- The Washington Times - Thursday, June 4, 2009

When Stan Van Gundy roams in front of the Orlando Magic bench during the NBA Finals, his biggest fan will sit within earshot and wear a headset.

The coach’s younger brother, Jeff, will analyze the game for ABC - and struggle to contain his pro-Magic bias - as the series between Orlando and the Los Angeles Lakers gets under way Thursday.

“I definitely want them to win, there’s no doubt,” Jeff Van Gundy said. “But during the games I’m going to try and be as objective as possible.”

In a conference call with reporters this week, Van Gundy said he considered recusing himself from the series because he feared he could not criticize his brother’s performance.

Fellow analyst Mark Jackson and play-by-play man Mike Breen convinced him to stay on.

“Mark said, ‘Well, that’s no different. You’re never critical of any coaches,’ ” said Van Gundy, the former coach of the New York Knicks. “That made a lot of sense to me because I know how hard the job is, and Mark and I try to say what we’d do, but we don’t spend a lot of time second-guessing.”

The irony is that neither Van Gundy believed the Magic would get this far in the postseason. Earlier this year, the brothers purchased an Alaska cruise for their parents as a anniversary gift. They eventually realized the cruise took place during the Eastern Conference finals, so they rebooked… to two weeks later.

“We thought it would be a safe time, but thankfully it’s not safe,” Van Gundy said. “They’ll be watching the last three or four games on a satellite dish in Alaska or wherever the cruise is taking them.”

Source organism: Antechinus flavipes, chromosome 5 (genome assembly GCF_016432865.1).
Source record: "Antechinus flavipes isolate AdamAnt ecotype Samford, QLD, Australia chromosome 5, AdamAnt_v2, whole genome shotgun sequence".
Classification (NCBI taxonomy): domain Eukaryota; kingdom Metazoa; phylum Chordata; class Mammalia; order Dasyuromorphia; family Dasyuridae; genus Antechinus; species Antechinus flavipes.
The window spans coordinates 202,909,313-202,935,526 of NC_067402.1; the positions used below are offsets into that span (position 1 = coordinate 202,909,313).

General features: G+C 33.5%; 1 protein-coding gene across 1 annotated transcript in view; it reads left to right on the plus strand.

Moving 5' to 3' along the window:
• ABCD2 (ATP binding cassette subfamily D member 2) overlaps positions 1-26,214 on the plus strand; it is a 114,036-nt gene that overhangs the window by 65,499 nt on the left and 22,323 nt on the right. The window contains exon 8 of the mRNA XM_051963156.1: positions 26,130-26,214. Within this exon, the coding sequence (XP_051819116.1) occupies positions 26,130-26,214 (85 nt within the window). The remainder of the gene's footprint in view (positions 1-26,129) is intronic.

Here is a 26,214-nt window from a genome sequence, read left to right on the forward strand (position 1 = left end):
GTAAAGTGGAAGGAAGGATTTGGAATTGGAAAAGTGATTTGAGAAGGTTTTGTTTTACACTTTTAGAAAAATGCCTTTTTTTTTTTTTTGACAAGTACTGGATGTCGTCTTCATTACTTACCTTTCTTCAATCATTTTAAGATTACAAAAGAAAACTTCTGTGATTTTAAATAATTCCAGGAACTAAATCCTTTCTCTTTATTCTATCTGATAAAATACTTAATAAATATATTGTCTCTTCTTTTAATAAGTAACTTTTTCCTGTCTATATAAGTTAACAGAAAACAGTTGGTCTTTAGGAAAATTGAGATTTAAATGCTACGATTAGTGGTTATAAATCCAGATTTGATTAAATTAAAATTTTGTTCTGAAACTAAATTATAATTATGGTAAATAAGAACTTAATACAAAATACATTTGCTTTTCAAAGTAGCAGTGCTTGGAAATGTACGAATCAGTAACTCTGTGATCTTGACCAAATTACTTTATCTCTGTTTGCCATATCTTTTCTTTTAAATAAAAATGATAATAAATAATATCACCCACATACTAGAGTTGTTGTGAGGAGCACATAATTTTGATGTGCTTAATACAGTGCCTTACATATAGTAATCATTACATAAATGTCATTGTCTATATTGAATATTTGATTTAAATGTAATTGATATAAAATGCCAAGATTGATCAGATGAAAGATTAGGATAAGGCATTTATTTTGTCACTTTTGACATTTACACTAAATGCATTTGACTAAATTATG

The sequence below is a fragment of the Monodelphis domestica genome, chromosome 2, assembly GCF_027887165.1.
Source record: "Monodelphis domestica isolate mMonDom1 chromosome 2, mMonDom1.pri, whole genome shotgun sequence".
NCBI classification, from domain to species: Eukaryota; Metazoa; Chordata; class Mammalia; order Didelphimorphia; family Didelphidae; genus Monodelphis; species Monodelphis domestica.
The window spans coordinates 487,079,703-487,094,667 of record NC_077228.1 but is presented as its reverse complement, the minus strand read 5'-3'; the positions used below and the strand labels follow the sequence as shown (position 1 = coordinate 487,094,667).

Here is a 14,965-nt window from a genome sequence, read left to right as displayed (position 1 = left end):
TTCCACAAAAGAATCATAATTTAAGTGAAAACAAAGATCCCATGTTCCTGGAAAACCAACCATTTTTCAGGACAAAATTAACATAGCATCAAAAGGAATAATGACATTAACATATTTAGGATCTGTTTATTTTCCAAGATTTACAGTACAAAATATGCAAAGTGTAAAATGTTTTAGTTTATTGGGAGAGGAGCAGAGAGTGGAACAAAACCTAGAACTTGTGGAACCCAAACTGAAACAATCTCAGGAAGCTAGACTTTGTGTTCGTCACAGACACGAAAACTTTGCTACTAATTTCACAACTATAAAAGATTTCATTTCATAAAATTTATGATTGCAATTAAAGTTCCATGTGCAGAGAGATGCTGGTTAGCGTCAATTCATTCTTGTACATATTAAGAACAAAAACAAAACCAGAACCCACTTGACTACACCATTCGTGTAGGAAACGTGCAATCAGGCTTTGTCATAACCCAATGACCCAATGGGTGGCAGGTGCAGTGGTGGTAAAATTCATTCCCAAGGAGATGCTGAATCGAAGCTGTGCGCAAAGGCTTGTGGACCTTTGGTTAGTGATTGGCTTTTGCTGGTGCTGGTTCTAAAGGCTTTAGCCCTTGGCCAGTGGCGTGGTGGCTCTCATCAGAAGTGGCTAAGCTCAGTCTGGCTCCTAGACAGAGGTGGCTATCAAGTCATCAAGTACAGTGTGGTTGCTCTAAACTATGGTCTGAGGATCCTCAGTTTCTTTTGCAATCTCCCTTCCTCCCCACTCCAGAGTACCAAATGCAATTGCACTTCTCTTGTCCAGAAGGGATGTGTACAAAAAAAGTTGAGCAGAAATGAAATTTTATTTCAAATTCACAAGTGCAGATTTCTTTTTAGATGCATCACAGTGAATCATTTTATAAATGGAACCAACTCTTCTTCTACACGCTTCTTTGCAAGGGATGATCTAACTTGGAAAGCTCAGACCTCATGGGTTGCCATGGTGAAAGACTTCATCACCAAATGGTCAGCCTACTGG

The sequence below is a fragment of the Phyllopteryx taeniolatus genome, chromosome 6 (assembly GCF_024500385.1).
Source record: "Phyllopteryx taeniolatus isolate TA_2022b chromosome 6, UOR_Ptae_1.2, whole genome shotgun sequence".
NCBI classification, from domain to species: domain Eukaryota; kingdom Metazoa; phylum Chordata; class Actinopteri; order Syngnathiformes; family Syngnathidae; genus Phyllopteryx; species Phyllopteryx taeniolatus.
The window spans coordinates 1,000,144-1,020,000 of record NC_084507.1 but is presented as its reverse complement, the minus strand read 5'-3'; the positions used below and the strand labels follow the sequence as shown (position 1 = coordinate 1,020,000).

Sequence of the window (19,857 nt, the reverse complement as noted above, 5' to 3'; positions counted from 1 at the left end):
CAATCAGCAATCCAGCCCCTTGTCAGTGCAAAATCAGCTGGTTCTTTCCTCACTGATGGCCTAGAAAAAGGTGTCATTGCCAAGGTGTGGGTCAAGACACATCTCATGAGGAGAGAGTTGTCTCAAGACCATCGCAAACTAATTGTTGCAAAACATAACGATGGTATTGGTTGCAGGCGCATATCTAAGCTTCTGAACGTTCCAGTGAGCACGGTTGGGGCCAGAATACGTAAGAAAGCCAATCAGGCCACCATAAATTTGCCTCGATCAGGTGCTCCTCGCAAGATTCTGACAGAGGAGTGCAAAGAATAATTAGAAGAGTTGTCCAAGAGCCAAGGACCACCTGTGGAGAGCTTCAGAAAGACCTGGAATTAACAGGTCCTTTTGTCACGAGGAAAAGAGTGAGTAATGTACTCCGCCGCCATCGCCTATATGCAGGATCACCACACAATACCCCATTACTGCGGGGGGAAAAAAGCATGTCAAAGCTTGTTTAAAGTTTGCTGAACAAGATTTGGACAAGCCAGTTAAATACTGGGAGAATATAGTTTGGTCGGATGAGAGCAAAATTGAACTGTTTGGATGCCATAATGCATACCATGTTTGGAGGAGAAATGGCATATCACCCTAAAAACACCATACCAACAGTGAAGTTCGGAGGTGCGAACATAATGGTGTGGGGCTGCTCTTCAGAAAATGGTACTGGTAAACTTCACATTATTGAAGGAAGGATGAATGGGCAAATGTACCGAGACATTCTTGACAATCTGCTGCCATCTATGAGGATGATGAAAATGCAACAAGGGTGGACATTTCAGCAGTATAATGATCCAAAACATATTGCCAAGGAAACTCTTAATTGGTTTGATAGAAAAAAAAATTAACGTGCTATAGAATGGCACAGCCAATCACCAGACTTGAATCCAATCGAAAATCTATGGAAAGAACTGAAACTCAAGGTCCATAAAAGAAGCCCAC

Van Gundy avoided calling any Magic games during the playoffs - until now - because all of Orlando’s games were broadcast on TNT. It will be interesting to see how fans react to his analysis in the finals, but chances are there won’t be much uproar.

The potential for bias is ubiquitous in sports broadcasting these days, and fans generally don’t complain about it too loudly.

Fox didn’t bench Joe Buck when his beloved Cardinals won the World Series in 2006, and it allows Troy Aikman to analyze Cowboys games. TNT never asks Charles Barkley to leave the studio when the 76ers come up in discussion during halftime shows.

In other words, Van Gundy will get away with it, in part because he has emerged as one of the more likeable NBA analysts on television. His commentary is constructive and his self-deprecating, unassuming manner is refreshing.

Replacing him in the broadcast probably would create more outrage than his presence would generate.

“The level of honesty that he portrays when he’s on the air is what makes him a great analyst,” said Norby Williamson, executive vice president of production for ESPN/ABC. “Dealing with this situation is nothing different. He’s been honest about it. He’s been open about it. The Lakers certainly haven’t had any issues… and I don’t think the fans will.”

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